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It’s a wonky difference. But colleges that disproportionately educate students of color could be shortchanged billions of dollars if Congress divvies up money between institutions in the next coronavirus relief package in the same way as it did in the last, warn a number of advocacy groups.

What’s concerning a range of groups, they said in a letter to congressional leaders last week, is that the CARES Act, the $2 trillion coronavirus aid package Congress passed in March, divided up about $14 billion in aid to colleges and universities based on the number of full-time-equivalent students they have. And when Senate Republicans unveiled their proposal for the next package last week, they proposed to divide up another $29 billion of aid in the same way.

The problem, said the groups, is that the method doesn’t recognize that students at community colleges, who are more likely to be minorities or low income than those at four-year institutions, are also more likely to enroll part-time, as they juggle having other jobs and raising children.

As a result, it would take multiple students going half-time at a community college to be counted when the aid is distributed as one typical student going to classes full-time at a four-year university.

In comparison, the proposal Democrats have laid out for the next package would divide up $37 billion in aid based on the total number of students each college or university, regardless of whether they are full- or part-time.

The debate comes as it's unclear how much or even if there will be additional aid in another relief package to be divvied up among colleges. Congress is deadlocked over a number of issues, including whether to protect colleges, schools and businesses from liability if people get infected with the disease. Senate Republicans will push for votes this week on a stopgap measure that would extend higher unemployment payments during the pandemic in some fashion. And some higher education lobbyists said Friday they are concerned the passage of a stopgap measure would take away the steam to pass a larger, more politically contentious package that would include more money to help colleges and universities deal with their financial problems during the pandemic. But they said they're holding out hope Congress can find a way to pass a larger package.

"There’s no question in my mind that a stopgap unemployment extension would have an impact on the minds of a few members of Congress about the need for a larger supplemental package," said Luis Maldonado, the American Association of State Colleges and Universities' vice president for government relations and policy analysis. "However, I also realize that the majority of senators and representatives recognize that the next supplemental package is intended to directly support many vital parts of the US economy beyond those who need unemployment assistance during these difficult times."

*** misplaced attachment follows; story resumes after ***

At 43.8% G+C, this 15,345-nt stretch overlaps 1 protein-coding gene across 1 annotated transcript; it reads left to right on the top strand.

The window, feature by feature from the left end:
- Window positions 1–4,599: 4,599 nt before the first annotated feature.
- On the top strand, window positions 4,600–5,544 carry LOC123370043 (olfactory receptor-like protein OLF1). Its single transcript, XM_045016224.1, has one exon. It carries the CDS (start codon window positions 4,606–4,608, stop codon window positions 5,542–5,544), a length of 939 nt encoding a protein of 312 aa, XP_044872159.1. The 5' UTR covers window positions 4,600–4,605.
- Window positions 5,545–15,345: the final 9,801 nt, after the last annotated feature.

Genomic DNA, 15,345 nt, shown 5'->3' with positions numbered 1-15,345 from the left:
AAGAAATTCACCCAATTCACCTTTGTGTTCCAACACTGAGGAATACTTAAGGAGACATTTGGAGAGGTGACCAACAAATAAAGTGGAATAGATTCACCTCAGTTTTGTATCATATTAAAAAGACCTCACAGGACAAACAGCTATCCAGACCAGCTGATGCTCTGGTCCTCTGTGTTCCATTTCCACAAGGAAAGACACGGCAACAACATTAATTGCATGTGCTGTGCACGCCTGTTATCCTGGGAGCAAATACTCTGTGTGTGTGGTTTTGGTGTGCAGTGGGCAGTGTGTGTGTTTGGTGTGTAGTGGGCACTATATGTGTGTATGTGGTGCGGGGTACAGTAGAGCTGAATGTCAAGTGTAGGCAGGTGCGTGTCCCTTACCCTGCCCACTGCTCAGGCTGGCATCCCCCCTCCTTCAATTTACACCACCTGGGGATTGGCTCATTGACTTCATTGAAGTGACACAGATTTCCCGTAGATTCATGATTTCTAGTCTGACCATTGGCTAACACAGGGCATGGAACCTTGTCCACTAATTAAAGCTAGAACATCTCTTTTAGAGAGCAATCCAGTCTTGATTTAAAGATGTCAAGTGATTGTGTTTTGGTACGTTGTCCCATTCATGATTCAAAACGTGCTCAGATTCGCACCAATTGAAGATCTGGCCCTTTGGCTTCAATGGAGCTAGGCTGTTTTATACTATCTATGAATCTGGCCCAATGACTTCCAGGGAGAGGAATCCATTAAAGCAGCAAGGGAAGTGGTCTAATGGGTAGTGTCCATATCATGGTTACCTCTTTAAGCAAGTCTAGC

The uncertainty is adding to urgency of the debate over how to divide up what additional aid there could be. And the difference could be tens of billions of dollars, according to an analysis by Ben Miller, vice president for postsecondary education at the Center for American Progress, one of the groups that wrote congressional leaders urging them to divide up the aid in a way that would give more to community colleges as well as minority-serving institutions, where students are also more likely to go to school part-time.

“At a time when the country is finally starting to acknowledge gigantic, systematic racial inequities across all sectors of economy, it’s astounding to see some in Congress want to count students at many community colleges and minority-serving institutions as ‘less than’ other students. Congress needs to step up and put the money where the mouth is,” said Amy Laitinen, higher education policy director at New America, another of the groups involved in sending the letter.

In question, said Maureen Murphy, president of the College of Southern Maryland, a two-year institution where a third of the students are minorities, is that “funding for higher education is built on this 19th-century notion of full-time students going through a degree program in a prescribed amount of time that doesn’t translate into what the 40 percent of undergraduates that go to community colleges need.”

But four-year colleges and universities are fighting for their share of the pie. They argue they deserve a larger share of aid because they’re taking a bigger financial hit than community colleges from having to make residence halls safer for students during the pandemic. Four-year institutions also took a big hit from having to refund room and board to students when they closed dorms and campuses in the spring.